A similar message went out from Washington to American embassies, who were told, if asked by their host governments, to convey “the United States has no intention of involving itself in this matter.” Otherwise, the diplomatic outposts were instructed to “not pro-actively engage host government officials” on the matter, according to a person familiar with the message.
A message was also sent to the Russian government from the administration reinforcing that the US would not get involved, according to people familiar with the matter.
Now, Biden and his team are working to make sense of the past days’ events and determine what is next. The abrupt agreement brokered by Belarus to end the crisis has hardly given American officials confidence that the situation is entirely defused. If anything, it could reinforce existing doubts inside Russia about Putin’s leadership, according to US officials.
Read more here.
US Secretary of State Antony Blinken said Sunday that the brief and chaotic insurrection in Russia led by the Wagner paramilitary group shows “cracks” in Russian President Vladimir Putin’s role as a leader of the country.
“This is just an added chapter to a very, very bad book that Putin has written for Russia. But what’s so striking about it is, it’s internal,” Blinken told CNN’s Dana Bash on “State of the Union,” describing the situation as “extraordinary.”
“The fact that you have from within someone directly questioning Putin’s authority, directly questioning the premises that — upon which he launched this aggression against Ukraine. That, in and of itself, is something very, very powerful. It adds cracks. Where those go, when they get there, too soon to say, but it clearly raises new questions that Putin has to deal with,” he said.
The comments from the nation’s top diplomat underscore the short-lived intensity of a crisis that started when Yevegeny Prigozhin, the head of the Wagner Group, marched his fighters toward Moscow, taking control of Russian military facilities along the way.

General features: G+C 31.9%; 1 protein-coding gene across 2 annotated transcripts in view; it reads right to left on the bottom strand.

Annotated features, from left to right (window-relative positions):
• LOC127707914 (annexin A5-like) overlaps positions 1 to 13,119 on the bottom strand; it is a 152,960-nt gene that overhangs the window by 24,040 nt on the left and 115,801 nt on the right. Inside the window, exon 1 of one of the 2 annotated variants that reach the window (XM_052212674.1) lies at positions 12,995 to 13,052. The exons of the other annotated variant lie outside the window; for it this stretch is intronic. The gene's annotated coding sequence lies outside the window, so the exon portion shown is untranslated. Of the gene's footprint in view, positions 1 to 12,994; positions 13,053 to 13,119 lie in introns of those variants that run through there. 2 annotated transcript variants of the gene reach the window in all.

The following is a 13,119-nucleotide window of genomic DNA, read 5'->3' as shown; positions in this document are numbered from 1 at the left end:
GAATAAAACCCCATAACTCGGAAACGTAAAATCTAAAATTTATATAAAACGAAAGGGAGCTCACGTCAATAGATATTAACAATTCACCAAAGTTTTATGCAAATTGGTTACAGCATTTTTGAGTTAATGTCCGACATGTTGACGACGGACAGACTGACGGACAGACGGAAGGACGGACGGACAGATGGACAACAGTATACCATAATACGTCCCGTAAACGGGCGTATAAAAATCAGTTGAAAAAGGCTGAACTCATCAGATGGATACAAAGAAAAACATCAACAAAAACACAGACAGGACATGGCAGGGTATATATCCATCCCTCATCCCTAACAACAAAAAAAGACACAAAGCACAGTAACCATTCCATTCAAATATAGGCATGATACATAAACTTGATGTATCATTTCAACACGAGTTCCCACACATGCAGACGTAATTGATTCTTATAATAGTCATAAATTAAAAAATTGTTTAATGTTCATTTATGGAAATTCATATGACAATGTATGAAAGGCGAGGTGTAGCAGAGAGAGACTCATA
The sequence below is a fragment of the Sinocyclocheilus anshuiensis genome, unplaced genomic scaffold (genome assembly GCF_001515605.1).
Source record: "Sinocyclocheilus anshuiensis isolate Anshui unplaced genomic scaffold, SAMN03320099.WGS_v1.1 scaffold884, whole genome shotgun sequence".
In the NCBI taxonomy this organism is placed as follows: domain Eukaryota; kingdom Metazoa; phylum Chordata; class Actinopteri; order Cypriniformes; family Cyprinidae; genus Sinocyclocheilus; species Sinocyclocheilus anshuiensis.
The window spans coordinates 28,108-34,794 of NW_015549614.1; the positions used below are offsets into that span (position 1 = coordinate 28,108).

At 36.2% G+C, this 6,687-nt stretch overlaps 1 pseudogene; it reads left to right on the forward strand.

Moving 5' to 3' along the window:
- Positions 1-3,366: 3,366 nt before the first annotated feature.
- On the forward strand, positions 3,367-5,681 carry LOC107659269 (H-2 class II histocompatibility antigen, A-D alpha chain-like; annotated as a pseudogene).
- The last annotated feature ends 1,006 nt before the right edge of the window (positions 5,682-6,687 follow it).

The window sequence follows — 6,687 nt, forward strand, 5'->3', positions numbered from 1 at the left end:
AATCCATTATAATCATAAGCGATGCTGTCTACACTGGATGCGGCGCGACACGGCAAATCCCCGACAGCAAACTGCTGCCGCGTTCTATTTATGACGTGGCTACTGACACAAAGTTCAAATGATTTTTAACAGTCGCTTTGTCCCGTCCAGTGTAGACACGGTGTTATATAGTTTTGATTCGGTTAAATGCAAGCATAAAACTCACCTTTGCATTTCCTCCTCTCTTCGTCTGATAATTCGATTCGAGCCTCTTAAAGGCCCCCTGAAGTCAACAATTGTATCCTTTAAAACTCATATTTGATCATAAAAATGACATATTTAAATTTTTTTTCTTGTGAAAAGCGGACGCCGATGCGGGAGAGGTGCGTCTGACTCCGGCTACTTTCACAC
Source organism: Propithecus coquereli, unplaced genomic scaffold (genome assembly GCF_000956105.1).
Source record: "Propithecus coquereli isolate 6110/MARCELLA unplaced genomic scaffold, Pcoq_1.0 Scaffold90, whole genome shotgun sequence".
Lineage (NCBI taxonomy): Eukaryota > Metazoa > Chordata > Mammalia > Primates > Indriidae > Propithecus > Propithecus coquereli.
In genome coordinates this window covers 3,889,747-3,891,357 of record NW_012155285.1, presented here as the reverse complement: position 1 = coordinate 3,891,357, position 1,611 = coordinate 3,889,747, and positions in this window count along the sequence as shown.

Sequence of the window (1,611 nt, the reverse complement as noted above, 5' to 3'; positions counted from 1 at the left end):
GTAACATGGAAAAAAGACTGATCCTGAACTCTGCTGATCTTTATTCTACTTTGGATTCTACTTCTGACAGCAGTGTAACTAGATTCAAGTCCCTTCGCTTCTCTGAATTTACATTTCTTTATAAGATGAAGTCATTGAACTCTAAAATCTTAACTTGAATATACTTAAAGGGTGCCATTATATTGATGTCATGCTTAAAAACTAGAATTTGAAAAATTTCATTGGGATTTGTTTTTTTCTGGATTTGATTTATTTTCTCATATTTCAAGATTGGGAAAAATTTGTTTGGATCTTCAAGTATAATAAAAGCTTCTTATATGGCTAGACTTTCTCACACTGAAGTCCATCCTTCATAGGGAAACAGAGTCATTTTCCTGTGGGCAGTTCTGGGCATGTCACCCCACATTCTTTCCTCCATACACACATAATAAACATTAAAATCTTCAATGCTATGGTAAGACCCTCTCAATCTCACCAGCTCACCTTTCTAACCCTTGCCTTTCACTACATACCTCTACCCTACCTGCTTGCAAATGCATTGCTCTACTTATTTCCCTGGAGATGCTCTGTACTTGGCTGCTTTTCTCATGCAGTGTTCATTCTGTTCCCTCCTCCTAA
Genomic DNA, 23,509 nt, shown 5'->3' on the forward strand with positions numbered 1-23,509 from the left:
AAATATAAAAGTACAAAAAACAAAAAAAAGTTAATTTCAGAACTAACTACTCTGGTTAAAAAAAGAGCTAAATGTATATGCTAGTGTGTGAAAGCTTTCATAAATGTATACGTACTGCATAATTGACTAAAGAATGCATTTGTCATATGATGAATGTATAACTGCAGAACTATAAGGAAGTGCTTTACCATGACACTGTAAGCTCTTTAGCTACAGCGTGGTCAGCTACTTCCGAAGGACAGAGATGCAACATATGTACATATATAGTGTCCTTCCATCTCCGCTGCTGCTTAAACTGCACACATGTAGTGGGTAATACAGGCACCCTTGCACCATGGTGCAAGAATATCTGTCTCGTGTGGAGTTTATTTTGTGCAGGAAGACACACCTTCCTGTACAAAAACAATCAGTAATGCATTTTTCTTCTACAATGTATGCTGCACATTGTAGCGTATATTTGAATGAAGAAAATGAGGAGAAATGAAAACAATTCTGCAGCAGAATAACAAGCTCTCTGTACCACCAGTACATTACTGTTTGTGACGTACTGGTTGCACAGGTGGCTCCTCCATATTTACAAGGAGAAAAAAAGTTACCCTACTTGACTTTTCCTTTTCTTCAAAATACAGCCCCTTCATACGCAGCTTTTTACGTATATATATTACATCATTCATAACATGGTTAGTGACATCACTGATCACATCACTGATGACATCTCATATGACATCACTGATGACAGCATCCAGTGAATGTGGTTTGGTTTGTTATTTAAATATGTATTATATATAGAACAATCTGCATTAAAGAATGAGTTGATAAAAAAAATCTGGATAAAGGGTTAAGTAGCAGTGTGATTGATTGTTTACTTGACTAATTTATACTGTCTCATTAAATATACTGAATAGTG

Prigozhin on Friday openly accused Russia’s military of attacking a Wagner camp and killing a “huge amount” of his men. For months, he had railed against Russian Defense Minister Sergei Shoigu and the country’s top general, Valery Gerasimov, whom he blames for Moscow’s faltering invasion of Ukraine.
The Kremlin responded to the show of force from the Wagner Group by deploying heavily armed troops to the streets of Moscow and warning residents to stay indoors.
By Saturday afternoon, the Kremlin said a deal had been reached to end the insurrection, with Prigozhin heading to neighboring Belarus and Wagner fighters turning back from their march.
US intelligence had painted a grim picture, with the expectation that Prigozhin’s march toward Moscow would encounter much more resistance and be “a lot more bloody than it was,” according to one US official.
Read more here.
The Russian State Duma, or lower house of parliament, is working on a law to regulate the Wagner Group, according to Andrey Kartapolov, head of the Defense Committee.
There’s been considerable speculation about Wagner’s future since its chief, Yevgeny Prigozhin, launched a rebellion this weekend.
Prigozhin was last seen leaving Rostov-on-Don late on Saturday in a black SUV after the Kremlin said a deal had been brokered by Belarusian President Alexander Lukashenko in which Prigozhin had agreed to go to Belarus and end his rebellion.
Prigozhin himself has not confirmed the deal.
Meanwhile, the official Belarus news agency said Sunday that Lukashenko spoke on the phone with Russian President Vladimir Putin again on Sunday morning.
Belarusian officials tell CNN they have no details on what Prigozhin’s status will be in Belarus and could not confirm whether Prigozhin had already arrived in the country.
Here are the latest developments:
- Moscow’s Red Square blocked off after Wagner insurrection: A CNN team observed Moscow’s Red Square blocked off on Sunday, a day after Wagner boss Yevgeny Prigozhin called off his short-lived insurrection. Metal partitions were seen blocking access to the city center and a few security officers were present. Pedestrians were walking on the streets next to the square. Red Square was also closed off on Saturday.
- UN secretary general calls for deescalation: UN Secretary-General António Guterres on Sunday urged all parties involved “to act responsibly and with a view to avoid further tensions” in a statement released in response to recent events in Russia.
- US secretary of state says the situation in Russia is extraordinary: "First of all, what we've seen is extraordinary. And I think you've seen cracks emerge that weren't there before,” US Secretary of State Antony Blinken said, citing in part Wagner boss Yevgeny Prigozhin questioning the premise of Russia’s war in Ukraine.
- Biden urges allies to not give credibility to Putin's claims of Western interference: US President Joe Biden's primary objective following the Wagner insurrection in Russia has been denying Putin's pretext for accusing the West of wanting him dead. In a phone call with allies, Biden emphasized the imperative of not lending any credibility to expected claims from Putin of Western interference. Biden also reaffirmed the US commitment to Ukraine in a call with President Volodymyr Zelensky on Sunday, the White House said. They discussed the situation in Russia and Zelensky later tweeted: “The world must put pressure on Russia until international order is restored."